mercredi 26 mai 2010

Spelling English is a great feat

Standard pronunciation of "great feat" is "grayt feet".

Consistent South English would have been "greet feet". Consistent Irish brogue not only would have been but to the best of my knowledge is: "grayt fayt", i e the Irish acknowledge a difference between "feet" and "feat" even in pronunciation.

But older pronunciation was over all something like what the French would have written "graite faite" or "grête fête". And that is the reason why it is spelled with the English spelling for what was that sound: "great feat".

If this spelling is phonetically inadequate, this is not because the spelling is wrong over all for English dialects, it is because only the Irish dialect of English keeps a decent pronunciation: "your spunkier than tay" (as in "than tea", but pronouncing it correctly for once) as goes a song not unknown to the Dubliners.

And as for "right" and "write" to be pronounced the same (as in "I write right") the story is that RIGHT was earlier pronounced as German RECHT, except that English had short I where Gm has short E. Then the GH sound (Gm ICH-Laut) was lost and I lengthened. In WRITE there was a loss of W in WR, a long or lengthened I before the short consonant pertaining entirely to following syllable, then a loss of vowel in that syllable - which lands us with both pronounced REET. Then REET became RYT. Y=as in Fr "œil" (still so Martha's Vineyard) or "ail".

Both inconveniences, espacially the latter, are there in other languages, the more so the older. The former inconvenience is more accented in Irish Gaelic.

Which disposes of this

2 commentaires:

  1. From a list of the US President's Spelling reform order, 1906:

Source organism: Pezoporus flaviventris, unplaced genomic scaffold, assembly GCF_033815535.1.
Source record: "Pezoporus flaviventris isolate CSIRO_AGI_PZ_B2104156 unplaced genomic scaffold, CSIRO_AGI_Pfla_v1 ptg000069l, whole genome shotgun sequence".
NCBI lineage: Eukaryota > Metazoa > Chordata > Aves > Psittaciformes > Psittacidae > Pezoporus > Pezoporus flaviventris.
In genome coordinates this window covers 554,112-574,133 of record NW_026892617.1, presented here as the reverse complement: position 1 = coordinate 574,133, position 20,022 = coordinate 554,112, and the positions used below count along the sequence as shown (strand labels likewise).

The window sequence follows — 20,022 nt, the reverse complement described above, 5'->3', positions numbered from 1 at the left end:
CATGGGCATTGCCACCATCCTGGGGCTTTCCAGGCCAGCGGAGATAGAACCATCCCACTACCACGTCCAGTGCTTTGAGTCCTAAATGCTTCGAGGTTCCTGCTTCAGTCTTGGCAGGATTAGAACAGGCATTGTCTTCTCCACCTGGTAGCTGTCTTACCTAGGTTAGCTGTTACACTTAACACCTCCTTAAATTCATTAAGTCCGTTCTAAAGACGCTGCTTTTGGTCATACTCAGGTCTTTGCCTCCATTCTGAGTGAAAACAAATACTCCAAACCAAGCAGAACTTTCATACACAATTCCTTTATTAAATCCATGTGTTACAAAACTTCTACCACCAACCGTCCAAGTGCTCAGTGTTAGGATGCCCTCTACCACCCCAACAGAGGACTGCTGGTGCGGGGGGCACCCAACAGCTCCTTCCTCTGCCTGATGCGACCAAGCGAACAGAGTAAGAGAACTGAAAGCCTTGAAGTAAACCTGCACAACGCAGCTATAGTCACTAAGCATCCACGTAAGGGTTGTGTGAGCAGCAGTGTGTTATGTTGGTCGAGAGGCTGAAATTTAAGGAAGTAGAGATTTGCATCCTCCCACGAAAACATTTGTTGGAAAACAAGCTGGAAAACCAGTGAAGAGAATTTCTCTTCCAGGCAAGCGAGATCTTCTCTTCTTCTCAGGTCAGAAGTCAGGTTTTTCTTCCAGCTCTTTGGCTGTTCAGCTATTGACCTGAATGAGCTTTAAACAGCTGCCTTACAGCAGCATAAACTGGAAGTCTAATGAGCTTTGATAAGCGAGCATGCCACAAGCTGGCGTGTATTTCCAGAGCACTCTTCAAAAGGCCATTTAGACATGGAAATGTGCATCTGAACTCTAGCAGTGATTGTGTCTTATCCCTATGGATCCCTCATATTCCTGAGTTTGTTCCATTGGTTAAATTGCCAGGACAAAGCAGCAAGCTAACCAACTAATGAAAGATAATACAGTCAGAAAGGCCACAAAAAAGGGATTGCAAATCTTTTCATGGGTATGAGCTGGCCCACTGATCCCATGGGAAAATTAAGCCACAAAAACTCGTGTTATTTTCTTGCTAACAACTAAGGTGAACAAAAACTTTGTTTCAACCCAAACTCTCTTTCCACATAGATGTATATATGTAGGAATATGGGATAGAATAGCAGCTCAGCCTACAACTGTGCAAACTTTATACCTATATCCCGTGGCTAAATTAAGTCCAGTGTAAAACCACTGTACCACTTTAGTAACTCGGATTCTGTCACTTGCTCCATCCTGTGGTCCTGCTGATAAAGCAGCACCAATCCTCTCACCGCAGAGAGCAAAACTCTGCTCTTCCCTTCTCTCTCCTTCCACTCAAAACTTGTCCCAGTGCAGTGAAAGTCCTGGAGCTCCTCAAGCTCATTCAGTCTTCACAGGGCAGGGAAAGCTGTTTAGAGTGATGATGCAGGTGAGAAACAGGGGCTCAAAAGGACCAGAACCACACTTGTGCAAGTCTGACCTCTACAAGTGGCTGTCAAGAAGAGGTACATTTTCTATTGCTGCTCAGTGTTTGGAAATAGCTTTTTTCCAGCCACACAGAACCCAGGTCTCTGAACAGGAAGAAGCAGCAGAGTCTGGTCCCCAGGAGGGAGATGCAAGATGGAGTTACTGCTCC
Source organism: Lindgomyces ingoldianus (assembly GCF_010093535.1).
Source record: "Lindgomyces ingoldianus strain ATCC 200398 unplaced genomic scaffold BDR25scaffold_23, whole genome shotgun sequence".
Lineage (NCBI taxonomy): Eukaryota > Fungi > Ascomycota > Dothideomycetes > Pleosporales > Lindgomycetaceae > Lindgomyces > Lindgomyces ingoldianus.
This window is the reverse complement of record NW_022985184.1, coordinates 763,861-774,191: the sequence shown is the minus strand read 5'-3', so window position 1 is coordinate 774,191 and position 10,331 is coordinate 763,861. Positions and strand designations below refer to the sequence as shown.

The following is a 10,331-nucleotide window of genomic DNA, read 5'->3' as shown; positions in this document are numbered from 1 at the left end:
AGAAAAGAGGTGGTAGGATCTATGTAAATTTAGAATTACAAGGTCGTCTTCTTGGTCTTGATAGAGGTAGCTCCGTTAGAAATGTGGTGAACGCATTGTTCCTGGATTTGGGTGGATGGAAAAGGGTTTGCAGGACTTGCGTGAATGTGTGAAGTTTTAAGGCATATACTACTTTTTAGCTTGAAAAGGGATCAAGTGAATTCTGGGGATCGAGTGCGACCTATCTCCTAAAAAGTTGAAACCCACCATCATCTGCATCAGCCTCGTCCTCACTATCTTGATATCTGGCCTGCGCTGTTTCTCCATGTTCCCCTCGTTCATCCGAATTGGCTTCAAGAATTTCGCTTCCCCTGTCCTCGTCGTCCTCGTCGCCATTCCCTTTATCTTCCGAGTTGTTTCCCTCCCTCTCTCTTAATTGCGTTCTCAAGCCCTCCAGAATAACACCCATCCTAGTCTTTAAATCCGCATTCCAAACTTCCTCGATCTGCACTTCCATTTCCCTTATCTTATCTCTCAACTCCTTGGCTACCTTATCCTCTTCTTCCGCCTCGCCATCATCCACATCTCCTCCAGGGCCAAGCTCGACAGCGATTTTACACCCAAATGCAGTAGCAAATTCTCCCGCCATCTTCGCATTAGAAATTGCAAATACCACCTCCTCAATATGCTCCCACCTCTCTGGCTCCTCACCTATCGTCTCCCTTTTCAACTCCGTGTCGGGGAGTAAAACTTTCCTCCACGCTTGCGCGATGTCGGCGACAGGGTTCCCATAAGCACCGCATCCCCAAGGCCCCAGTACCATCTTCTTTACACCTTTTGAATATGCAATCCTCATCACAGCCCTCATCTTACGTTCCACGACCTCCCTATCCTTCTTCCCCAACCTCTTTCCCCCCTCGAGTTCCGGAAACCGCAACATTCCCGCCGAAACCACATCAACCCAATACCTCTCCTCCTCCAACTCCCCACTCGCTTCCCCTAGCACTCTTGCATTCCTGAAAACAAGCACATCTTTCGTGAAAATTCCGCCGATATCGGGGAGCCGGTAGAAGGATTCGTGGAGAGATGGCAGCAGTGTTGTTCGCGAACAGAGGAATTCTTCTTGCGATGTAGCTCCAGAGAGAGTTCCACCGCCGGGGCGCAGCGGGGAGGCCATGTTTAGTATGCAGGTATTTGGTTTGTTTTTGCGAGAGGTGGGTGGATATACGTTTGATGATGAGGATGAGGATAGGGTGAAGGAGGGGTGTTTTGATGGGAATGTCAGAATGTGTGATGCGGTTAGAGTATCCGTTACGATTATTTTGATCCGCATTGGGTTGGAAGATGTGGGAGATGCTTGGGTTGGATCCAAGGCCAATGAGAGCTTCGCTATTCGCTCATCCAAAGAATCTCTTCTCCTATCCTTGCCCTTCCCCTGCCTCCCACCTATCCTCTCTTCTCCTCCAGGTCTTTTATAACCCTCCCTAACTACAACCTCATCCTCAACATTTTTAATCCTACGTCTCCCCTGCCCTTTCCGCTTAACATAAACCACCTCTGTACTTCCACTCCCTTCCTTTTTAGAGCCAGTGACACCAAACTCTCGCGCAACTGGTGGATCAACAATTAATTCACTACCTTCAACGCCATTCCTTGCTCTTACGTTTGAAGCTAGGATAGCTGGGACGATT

1) "-our" become "-or" since originally from Latin, despite fact that directly from O. French: grandour comes not from Latin *grandorem (non extant, the word was magnitudinem) but from O. A.-French grandour=Fr. grandeur.

    2) "blessed" becomes "blest". Now that is one way of pronouncing the word, but not the only one. "Blessed" can stand for either "blest" or "blessid":

    Gilbert Keith Chesterton
    Weighed - he was so blest a ton -
    Retained the material 300 pounds,
    THe spiritual are in his books to be found.


    A certain loch is blessid
    with a monster called the Nessie

    (nearly rhyming)


    And Troilus felt as one of gods, the blessid:
    For he beheld his love, the maiden Cresside.

    (fully rhyming)

    Since spelling "blest" goes only for one pronunciation, and "blessed" for either "blest" or "blessid", the spelling "blessed" is preferrable.

    3) Yes, preferrable, not preferabel, thank you!

    4) Same point nearly about mediæval pædagogy, though spelling it medieval pedagogy agrees with certain mediæval habits in spelling Latin.

  2. Funny thing is: same year, 1906, Sweden got a spelling reform that annoys me no matter.

    A real refont of Swedish spelling would have been possible only if we had passed (not past, thank u, though I pronounce it that way) through a phase without reading habits anywhere.

    Then we could comfortably have based new spelling on Stockholm pronunciation, according to same system as prevailed, or nearly so, when English got its spelling.

    "Kyrka" could have been "churca" (guess what that word means), "bära" could have been "beara", "gård" could have been "goard", "ute i kylan" could have been "oute i chulan", "y" could have been reused after Engl. model "just det är viktigt" could have been "youst dee ear wictyt" and so on.

    BUT there would have been an unbearable interference:


    Respell "bearable" in that system?

    Right, "outheardly" ("bearable" in proposed new spelling) looks far too close to "outhärdlig" ("unbearable" in extant spelling). And if "outheardly" is three syllables of bearable, how do you spell the four syllables of unbearable? "oooutheardly"? Three o's after each other is awkward and ugly.

    That is the kind of problem Dr. Johnson avoided. Any spelling reform dealing fully with ordinary inconveniences of English, Swedish or French spelling would have had to make use of such unbearable interferences.

    If English is not Anglo-Saxon in spelling system, it comes from the language having a break from writing between Norman Conquest (or one century after) and Hundred Years War.

    If French is not Latin, it is because Latin pronunciation was Latinised in the sense of defrenched by Alcuin of York, which renewed a spelling system made available also for the pre-Alcuin pronunciation, and used so in Strassburg oaths.

    As it is Theodore Rosevelt and our own Fridtjuv Bergh only scratched the surface.